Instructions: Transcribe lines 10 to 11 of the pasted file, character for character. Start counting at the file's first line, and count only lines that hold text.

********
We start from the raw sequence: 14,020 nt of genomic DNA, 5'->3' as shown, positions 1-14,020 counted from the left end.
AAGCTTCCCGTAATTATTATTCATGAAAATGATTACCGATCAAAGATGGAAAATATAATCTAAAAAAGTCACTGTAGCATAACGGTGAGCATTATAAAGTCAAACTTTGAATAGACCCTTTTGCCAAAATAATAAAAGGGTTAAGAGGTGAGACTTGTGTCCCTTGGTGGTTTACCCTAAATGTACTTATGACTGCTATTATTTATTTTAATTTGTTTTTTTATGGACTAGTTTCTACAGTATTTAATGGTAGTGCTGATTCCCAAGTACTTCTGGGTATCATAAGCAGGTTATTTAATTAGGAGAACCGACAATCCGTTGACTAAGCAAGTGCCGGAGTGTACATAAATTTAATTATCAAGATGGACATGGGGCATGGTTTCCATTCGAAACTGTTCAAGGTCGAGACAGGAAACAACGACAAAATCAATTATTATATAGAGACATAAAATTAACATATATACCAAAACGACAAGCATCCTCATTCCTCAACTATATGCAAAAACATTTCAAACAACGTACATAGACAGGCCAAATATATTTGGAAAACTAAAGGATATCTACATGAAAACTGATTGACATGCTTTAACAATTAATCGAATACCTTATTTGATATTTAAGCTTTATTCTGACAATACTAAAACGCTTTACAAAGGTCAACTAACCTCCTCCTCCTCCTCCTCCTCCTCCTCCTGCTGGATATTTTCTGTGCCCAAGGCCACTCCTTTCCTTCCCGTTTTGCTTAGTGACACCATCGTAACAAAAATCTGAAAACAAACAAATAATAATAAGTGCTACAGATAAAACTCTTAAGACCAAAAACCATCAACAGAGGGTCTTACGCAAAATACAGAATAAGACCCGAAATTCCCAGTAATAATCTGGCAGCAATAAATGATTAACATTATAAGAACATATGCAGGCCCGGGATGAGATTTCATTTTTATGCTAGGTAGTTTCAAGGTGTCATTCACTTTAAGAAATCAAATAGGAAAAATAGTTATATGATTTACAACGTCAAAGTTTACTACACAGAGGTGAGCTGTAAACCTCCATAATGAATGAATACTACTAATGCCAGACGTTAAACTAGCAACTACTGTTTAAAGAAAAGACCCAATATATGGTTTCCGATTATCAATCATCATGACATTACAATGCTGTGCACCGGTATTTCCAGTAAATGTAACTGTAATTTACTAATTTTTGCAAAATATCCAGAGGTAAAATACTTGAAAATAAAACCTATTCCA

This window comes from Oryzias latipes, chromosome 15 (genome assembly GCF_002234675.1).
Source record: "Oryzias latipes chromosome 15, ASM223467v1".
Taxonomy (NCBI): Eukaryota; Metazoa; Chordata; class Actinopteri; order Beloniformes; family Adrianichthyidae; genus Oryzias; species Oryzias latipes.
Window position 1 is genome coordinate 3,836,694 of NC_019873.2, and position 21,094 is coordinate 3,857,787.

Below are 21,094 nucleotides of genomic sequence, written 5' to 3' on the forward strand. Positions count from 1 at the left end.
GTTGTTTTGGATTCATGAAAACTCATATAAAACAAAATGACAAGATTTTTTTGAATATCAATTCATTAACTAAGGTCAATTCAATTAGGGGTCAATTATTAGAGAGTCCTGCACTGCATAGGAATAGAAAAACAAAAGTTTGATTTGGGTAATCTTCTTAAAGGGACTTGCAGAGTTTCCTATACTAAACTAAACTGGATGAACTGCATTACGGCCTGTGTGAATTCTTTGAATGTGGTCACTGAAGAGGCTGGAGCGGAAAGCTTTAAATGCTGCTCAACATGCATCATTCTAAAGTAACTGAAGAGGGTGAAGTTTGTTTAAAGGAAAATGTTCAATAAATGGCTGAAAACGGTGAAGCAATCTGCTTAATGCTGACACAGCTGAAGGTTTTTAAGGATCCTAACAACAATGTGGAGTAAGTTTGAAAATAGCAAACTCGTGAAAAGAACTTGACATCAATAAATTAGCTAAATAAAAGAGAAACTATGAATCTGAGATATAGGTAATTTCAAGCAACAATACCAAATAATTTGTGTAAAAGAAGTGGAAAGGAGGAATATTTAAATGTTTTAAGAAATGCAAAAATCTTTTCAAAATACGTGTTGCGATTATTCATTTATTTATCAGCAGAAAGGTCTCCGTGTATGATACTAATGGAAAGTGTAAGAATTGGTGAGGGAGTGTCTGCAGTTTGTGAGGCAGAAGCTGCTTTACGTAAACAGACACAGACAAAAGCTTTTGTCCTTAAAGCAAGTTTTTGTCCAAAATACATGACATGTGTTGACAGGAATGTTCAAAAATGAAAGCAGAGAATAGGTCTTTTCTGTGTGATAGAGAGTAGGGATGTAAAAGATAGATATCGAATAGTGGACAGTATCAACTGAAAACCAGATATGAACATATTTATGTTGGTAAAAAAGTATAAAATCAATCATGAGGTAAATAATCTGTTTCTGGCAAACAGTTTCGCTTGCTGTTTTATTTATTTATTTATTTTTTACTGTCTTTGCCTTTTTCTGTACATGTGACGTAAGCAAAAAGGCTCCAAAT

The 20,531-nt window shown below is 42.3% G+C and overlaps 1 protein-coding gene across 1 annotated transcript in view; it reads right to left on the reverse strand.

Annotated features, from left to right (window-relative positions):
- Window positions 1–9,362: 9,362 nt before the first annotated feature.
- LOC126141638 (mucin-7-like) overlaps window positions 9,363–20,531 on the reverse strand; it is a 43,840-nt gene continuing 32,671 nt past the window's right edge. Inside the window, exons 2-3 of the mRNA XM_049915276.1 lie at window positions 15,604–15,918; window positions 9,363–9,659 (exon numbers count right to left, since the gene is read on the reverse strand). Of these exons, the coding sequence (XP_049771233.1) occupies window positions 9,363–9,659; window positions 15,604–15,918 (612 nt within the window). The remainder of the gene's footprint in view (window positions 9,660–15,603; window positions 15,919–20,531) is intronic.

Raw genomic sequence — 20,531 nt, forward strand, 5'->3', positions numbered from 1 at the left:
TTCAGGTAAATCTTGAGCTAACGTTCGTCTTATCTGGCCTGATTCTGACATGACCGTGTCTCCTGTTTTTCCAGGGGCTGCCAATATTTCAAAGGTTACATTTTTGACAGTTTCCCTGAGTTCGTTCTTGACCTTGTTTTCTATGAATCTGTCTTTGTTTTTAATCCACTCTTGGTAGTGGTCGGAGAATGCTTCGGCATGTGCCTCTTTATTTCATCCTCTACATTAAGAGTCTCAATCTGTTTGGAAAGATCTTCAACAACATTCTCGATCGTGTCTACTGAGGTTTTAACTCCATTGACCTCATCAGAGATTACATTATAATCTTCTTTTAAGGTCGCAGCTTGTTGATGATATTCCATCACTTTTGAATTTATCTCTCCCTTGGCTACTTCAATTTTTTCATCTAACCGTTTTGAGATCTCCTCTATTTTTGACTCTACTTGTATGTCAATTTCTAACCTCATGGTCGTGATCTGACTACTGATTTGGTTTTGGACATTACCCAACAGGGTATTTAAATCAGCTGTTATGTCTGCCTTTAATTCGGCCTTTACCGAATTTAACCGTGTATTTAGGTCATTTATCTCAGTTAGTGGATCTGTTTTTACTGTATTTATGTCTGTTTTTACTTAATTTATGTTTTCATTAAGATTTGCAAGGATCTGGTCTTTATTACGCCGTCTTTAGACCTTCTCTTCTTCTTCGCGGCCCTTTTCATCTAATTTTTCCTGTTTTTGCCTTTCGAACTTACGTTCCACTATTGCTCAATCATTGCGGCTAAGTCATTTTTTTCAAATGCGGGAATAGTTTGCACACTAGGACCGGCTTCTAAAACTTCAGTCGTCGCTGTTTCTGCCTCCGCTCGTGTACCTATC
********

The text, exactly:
Annotated features, from left to right (window-relative positions):
- Window positions 1–9,362: 9,362 nt before the first annotated feature.